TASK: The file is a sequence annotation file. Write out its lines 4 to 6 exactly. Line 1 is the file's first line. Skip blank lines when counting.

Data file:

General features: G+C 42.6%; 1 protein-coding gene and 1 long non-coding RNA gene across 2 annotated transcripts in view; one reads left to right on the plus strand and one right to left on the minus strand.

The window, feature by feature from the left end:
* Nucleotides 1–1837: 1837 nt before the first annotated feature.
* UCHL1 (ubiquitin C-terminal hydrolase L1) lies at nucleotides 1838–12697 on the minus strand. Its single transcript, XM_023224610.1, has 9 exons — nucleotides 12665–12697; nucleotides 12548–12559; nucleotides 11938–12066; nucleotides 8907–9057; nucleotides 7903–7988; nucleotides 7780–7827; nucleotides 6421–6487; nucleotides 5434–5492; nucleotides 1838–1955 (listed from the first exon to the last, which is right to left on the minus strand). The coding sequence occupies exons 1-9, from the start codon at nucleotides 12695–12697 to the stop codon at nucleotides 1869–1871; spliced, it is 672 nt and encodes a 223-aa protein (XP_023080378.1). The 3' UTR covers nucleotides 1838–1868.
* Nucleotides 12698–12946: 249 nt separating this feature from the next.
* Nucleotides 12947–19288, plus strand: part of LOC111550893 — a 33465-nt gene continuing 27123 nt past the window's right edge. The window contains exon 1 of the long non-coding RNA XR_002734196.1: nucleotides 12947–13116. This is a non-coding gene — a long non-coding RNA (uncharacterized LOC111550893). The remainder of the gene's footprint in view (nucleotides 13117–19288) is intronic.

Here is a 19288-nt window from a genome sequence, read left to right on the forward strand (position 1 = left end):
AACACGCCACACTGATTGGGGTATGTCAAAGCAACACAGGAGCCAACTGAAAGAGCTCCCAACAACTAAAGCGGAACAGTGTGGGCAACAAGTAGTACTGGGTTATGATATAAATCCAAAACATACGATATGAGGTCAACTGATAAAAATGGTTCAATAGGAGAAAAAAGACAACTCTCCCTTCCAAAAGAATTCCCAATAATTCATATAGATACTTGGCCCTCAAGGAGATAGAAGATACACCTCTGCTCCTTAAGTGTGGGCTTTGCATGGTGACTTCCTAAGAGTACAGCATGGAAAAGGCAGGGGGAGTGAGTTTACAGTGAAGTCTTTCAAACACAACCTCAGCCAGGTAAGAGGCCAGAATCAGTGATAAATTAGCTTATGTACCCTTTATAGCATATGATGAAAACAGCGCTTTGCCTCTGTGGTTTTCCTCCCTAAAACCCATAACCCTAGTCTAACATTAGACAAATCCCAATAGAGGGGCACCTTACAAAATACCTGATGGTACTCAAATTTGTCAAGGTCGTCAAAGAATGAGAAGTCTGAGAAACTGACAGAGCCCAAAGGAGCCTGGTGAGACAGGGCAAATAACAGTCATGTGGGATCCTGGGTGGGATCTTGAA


* UCHL1 (ubiquitin C-terminal hydrolase L1) lies at nucleotides 1838–12697 on the minus strand. Its single transcript, XM_023224610.1, has 9 exons — nucleotides 12665–12697; nucleotides 12548–12559; nucleotides 11938–12066; nucleotides 8907–9057; nucleotides 7903–7988; nucleotides 7780–7827; nucleotides 6421–6487; nucleotides 5434–5492; nucleotides 1838–1955 (listed from the first exon to the last, which is right to left on the minus strand). The coding sequence occupies exons 1-9, from the start codon at nucleotides 12695–12697 to the stop codon at nucleotides 1869–1871; spliced, it is 672 nt and encodes a 223-aa protein (XP_023080378.1). The 3' UTR covers nucleotides 1838–1868.
* Nucleotides 12698–12946: 249 nt separating this feature from the next.
* Nucleotides 12947–19288, plus strand: part of LOC111550893 — a 33465-nt gene continuing 27123 nt past the window's right edge. The window contains exon 1 of the long non-coding RNA XR_002734196.1: nucleotides 12947–13116. This is a non-coding gene — a long non-coding RNA (uncharacterized LOC111550893). The remainder of the gene's footprint in view (nucleotides 13117–19288) is intronic.